Museum of London releases first ever recorded soundscapes of London alongside new recordings of London in lockdown


The first ever recorded soundscape of London was captured in September 1928 as part of a campaign led by the Daily Mail calling for noise restrictions on London’s increasingly loud streets. Now, almost 100 years later, as part of the Museum of London’s ongoing collecting COVID project, the same five locations were re-captured in collaboration with String and Tins to record, in contrast, the rare sound of an extraordinarily silent London in lockdown. Both the historic and modern recordings are available to listen to on the Museum of London’s website. The 1928 recordings, now digitised, are available to listen to in entirety for the very first time.

The five central London locations recorded in both September 1928 and May 2020 were Whitechapel East, St George’s Hospital (Hyde Park Corner), Leicester Square, Cromwell Road and Beauchamp Place in South Kensington. The 1928 recordings were captured by the Columbia Graphophone Company in collaboration with the Daily Mail and intended to provide objective evidence of the concerning rising noise levels on the capital’s central streets considered to be a ‘real menace to public health’. At one point, the voice of Commander Daniel RN DSO can be heard narrating:

“That was a large lorry with building materials, very noisy. There’s a motor bicycle without a proper silencer!” and “That was the self-starter of a small seven-horsepower car . . . that was an awful vehicle on solid tyres.”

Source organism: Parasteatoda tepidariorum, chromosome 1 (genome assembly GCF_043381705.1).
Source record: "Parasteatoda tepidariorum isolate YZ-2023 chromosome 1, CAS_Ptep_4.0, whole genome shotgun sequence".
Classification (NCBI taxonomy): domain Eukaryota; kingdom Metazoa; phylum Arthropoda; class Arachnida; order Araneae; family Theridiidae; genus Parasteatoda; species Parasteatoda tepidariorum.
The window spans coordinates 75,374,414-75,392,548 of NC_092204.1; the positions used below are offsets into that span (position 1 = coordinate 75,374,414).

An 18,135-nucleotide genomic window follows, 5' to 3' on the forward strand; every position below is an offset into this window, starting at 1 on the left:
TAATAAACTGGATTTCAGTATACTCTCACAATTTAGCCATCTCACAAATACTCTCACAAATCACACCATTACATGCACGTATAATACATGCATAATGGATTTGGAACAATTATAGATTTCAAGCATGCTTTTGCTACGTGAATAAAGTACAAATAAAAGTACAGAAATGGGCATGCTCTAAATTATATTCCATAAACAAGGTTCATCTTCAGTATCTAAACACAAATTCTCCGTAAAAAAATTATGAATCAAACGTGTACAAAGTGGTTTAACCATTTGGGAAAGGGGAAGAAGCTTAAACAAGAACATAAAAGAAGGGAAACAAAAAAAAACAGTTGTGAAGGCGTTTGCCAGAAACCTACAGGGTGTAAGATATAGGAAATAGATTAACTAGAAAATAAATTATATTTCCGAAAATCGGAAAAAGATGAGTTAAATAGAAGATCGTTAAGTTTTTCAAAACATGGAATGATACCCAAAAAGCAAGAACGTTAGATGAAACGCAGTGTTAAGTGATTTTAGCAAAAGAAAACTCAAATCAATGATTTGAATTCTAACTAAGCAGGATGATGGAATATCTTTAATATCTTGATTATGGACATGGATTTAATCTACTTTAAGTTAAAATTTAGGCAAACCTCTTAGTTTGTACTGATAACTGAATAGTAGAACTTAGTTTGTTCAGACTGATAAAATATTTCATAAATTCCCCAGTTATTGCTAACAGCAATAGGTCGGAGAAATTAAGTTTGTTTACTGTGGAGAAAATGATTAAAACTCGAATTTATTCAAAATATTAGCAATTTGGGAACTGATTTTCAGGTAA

Though considered ‘portable’, the 1928 recording process was laborious with the production team needing a whole room to set up the equipment per location and producing seventeen gramophone records. The modern 2020 lockdown recordings, captured by Will Cohen of String and Tins, are binaural recordings – a method of recording sound that uses two microphones, arranged with the intent to create a 3-D stereo sound sensation for the listener. Alongside the modern recordings, photographs of the areas and the almost empty streets were captured by photographer Damien Hewetson and have also been collected as part of the ongoing Collecting COVID project.

Foteini Aravani, Digital Curator at the Museum of London, said: ‘The 1928 anti-noise campaign occurred when the effects of sound pollution in central London were only starting to be understood. Almost a century later, sound levels in the capital are still an issue despite existing legislation, but the marked reduction in street noise has become a distinct aspect of London in lockdown. We felt it was our responsibility to capture this rare and significant moment to not only contrast the 1928 recordings in our collection, but to also provide a record of London’s rarely ‘silent streets’ for future generations. The 1928 recordings have always been a significant part of our collection as the first ever recorded soundscape of London, and we are very excited to finally be able to share them in response to the modern recordings captured during the lockdown by String and Tins as part of our Collecting COVID project.’

Both the 1928 anti-noise campaign recordings and 2020 lockdown recordings are available to listen to at the Museum of London’s website alongside photography by Damien Hewetson and historic imagery from the museum’s archive.

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